Ferrari originally announced the Purosangue back in September 2018 but we haven’t heard anything about Maranello’s first SUV ever since. Thankfully, the Italians have uploaded onto their corporate website a document regarding how it performed during 2021 in terms of sales, revenue, and whatnot. Why is that relevant? Because it includes a juicy tidbit about when the high-riding Prancing Horse will finally break cover.
Tucked away in the document on page 12 is news about the Purosangue entering production sometime this year. In addition, Ferrari says it will kick off customer deliveries in 2023, which tells us it won’t be until closer to this year’s end when assembly will start. It’s the only time the SUV is mentioned in the document, so other new details have not been disclosed.
However, when the “Ferrari Utility Vehicle” was announced, the company did share some interesting details about its belated answer to the Lamborghini Urus. It promised the Purosangue would be the most exciting SUV to drive in its segment while offering “revolutionary accessibility and state-of-the-art comfort.”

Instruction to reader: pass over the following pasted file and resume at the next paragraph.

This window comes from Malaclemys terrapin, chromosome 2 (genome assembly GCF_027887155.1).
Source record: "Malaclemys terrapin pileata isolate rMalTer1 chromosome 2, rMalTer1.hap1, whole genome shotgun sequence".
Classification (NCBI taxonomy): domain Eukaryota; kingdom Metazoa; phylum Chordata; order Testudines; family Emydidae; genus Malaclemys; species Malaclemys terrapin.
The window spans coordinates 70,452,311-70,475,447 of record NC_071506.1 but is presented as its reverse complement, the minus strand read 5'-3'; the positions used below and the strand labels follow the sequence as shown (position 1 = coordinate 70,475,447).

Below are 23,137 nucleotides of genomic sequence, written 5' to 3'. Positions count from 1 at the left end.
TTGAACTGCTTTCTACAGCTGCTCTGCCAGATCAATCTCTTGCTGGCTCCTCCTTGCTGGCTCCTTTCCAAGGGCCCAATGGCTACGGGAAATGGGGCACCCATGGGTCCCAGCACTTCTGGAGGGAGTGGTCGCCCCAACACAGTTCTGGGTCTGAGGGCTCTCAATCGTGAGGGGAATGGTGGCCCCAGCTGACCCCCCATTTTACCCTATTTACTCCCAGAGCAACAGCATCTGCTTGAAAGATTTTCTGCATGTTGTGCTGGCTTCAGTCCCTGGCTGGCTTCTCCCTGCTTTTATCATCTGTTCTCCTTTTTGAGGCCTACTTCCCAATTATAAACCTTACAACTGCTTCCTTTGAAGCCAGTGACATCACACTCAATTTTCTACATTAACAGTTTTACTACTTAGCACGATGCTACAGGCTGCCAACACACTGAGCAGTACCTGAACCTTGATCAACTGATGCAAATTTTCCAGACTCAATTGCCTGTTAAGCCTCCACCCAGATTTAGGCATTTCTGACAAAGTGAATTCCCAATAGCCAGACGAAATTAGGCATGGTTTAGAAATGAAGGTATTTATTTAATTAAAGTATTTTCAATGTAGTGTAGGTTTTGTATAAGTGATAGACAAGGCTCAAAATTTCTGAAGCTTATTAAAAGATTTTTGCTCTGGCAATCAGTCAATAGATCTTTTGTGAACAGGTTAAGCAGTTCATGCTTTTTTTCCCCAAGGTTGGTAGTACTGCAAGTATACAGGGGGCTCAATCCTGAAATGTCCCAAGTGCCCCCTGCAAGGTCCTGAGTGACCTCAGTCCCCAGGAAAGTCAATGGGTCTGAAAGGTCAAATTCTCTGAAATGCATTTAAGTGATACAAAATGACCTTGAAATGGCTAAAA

It will be underpinned by a newly developed front-mid-engined architecture with support for all-wheel drive and an adjustable ride height courtesy of an air suspension. The Ferrari Purosangue will have a transaxle double-clutch automatic transmission and a hybrid powertrain. Although the battery’s size has not been specified, we do know the SUV will offer an unspecified amount of pure electric range. That tells us it will be a plug-in hybrid.
Several powertrains are being conceived for the platform, with the combustion engine sitting between the front axle and the driver. The PHEV system will deliver the “highest power output plus electric motor.” The latter will send power to the rear axle for an SUV that will accommodate four people.
With production commencing late this year, logic tells us the official premiere will take place by mid-2022. As seen above, prototypes have already switched to a heavily camouflaged production body after test mules were spotted looking like a modified Maserati Levante.
Source: Ferrari, Varryx / YouTube